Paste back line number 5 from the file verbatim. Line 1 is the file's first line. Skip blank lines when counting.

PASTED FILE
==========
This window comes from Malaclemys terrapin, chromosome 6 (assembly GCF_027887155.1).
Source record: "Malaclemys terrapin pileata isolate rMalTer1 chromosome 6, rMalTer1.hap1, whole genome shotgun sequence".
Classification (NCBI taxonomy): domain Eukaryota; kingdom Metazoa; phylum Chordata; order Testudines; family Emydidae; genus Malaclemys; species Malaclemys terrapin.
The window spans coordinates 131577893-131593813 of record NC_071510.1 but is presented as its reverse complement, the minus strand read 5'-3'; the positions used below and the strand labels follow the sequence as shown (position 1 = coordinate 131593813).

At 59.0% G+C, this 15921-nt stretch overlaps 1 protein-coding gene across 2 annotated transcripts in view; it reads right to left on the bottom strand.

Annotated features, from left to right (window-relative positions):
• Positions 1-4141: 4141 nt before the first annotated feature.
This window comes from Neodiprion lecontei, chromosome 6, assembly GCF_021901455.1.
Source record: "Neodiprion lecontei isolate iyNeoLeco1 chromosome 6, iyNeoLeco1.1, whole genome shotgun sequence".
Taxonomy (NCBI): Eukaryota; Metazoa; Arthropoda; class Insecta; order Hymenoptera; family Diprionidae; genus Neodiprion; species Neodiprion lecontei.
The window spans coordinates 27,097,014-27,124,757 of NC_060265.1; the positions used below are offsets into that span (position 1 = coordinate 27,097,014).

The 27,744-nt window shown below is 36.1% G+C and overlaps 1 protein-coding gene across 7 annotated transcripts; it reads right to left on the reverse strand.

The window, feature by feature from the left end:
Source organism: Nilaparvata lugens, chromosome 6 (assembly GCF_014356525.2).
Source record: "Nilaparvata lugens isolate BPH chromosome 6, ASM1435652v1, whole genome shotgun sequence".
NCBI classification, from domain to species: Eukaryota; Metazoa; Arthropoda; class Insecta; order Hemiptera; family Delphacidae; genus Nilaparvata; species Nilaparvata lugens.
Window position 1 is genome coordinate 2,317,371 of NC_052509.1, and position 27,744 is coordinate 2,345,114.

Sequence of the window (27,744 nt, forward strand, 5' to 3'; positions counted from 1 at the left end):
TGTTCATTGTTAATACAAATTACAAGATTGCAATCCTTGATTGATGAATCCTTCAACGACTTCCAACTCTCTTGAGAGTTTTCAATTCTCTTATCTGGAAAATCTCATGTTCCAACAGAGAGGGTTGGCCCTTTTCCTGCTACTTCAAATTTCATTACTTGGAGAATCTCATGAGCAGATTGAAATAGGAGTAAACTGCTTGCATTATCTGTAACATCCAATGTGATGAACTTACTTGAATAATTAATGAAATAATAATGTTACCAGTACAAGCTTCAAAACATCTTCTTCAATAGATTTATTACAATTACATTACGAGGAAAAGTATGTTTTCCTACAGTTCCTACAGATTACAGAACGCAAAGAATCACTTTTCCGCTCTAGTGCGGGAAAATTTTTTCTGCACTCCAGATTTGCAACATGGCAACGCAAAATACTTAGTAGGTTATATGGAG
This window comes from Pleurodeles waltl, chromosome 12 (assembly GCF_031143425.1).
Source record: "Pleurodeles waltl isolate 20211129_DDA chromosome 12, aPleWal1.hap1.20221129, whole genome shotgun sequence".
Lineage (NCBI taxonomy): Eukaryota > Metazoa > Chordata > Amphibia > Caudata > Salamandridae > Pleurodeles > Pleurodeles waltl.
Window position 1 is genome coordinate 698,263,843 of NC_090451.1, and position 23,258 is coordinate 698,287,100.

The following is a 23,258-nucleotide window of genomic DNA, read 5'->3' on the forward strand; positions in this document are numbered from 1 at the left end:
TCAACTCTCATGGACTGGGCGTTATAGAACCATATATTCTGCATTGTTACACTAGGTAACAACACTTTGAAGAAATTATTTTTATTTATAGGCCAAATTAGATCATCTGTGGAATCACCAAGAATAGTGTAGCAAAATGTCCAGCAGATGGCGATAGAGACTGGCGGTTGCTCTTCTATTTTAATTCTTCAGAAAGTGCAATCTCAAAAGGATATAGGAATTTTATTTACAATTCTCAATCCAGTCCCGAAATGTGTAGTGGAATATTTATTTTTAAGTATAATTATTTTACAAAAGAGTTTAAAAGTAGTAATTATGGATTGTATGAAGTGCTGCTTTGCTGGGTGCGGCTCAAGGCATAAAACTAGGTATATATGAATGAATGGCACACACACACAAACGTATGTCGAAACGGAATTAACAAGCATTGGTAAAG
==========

At 59.0% G+C, this 15921-nt stretch overlaps 1 protein-coding gene across 2 annotated transcripts in view; it reads right to left on the bottom strand.